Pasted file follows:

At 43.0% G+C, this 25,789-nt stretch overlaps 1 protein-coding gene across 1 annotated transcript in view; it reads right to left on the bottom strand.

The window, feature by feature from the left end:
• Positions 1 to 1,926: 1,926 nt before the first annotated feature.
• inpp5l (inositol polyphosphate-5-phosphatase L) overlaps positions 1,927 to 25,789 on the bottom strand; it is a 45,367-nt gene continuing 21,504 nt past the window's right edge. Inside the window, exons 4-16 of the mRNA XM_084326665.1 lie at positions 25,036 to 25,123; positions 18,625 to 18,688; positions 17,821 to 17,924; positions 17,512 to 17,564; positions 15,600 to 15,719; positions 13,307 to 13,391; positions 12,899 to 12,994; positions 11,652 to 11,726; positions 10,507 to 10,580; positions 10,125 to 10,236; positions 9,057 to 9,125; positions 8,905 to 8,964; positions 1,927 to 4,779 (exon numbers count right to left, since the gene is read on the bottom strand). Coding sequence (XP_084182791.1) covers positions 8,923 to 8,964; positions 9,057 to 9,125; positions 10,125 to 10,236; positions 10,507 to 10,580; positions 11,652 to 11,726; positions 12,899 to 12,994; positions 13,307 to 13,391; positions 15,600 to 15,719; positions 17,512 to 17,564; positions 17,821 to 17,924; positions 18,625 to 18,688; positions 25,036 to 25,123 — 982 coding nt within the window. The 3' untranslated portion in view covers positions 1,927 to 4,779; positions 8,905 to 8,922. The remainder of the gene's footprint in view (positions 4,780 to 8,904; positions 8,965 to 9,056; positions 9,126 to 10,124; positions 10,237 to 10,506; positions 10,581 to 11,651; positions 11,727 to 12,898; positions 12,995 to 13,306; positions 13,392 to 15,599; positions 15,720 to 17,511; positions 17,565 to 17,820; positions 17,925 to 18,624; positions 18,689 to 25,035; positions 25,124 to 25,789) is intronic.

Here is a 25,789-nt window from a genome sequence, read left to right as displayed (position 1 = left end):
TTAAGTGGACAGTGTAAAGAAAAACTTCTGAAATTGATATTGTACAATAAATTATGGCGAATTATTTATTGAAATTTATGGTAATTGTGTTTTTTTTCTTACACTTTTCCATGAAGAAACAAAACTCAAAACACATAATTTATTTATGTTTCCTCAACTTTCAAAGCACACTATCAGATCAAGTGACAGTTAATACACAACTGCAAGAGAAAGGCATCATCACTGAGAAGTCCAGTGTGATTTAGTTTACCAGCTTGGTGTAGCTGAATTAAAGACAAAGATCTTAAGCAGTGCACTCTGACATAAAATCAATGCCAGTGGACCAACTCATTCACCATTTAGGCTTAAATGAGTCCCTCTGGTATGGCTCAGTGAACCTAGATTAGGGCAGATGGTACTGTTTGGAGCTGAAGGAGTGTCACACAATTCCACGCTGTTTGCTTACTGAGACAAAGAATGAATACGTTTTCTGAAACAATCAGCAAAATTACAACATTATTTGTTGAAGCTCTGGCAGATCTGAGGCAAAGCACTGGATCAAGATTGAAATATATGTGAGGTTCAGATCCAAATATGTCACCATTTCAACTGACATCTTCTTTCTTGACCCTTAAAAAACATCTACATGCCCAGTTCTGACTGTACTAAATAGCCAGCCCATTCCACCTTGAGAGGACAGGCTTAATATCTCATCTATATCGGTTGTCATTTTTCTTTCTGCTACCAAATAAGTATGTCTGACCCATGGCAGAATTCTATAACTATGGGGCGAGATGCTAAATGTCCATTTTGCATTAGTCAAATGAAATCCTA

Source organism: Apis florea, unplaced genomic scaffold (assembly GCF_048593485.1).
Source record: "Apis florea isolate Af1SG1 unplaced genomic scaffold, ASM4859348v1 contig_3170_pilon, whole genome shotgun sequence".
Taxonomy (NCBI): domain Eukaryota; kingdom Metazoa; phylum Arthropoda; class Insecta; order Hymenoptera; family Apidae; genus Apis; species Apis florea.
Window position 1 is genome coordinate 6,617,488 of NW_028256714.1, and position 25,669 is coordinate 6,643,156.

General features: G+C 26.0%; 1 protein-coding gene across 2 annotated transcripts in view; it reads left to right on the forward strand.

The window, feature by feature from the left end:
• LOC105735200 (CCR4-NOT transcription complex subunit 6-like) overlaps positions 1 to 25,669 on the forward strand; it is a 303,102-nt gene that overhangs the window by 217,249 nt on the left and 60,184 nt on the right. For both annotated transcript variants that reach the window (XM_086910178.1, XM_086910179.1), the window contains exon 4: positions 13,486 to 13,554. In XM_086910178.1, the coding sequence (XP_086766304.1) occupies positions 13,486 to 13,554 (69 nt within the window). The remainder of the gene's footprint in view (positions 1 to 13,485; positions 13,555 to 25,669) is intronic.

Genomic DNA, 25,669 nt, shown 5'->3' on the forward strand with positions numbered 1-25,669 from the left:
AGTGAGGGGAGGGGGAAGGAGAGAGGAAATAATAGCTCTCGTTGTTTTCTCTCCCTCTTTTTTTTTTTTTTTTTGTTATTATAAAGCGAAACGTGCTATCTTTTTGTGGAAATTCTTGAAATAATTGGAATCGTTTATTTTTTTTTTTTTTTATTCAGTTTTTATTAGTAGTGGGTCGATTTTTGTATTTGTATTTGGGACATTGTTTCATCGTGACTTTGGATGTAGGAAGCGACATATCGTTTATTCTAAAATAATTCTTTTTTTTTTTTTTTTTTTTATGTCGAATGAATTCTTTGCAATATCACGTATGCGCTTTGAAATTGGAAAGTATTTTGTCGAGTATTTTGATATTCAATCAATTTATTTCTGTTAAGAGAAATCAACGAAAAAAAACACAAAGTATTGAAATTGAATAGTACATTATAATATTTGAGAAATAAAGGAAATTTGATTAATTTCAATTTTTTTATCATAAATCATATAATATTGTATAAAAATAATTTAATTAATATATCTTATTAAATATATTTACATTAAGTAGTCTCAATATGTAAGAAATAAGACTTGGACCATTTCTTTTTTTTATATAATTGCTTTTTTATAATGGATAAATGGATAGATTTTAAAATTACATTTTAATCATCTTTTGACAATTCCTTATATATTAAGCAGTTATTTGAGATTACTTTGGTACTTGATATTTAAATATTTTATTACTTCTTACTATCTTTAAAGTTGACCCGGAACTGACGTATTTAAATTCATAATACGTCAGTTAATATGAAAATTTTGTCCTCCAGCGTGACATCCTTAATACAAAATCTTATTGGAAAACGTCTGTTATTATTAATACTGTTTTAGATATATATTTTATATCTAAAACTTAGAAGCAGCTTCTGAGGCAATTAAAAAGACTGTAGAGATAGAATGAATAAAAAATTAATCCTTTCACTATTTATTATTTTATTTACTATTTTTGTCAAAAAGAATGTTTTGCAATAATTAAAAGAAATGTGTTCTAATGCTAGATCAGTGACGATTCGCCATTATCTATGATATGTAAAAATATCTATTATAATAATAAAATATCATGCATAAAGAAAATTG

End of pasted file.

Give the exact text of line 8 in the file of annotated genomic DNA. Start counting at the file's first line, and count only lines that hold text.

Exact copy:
Source record: "Apis florea isolate Af1SG1 unplaced genomic scaffold, ASM4859348v1 contig_3170_pilon, whole genome shotgun sequence".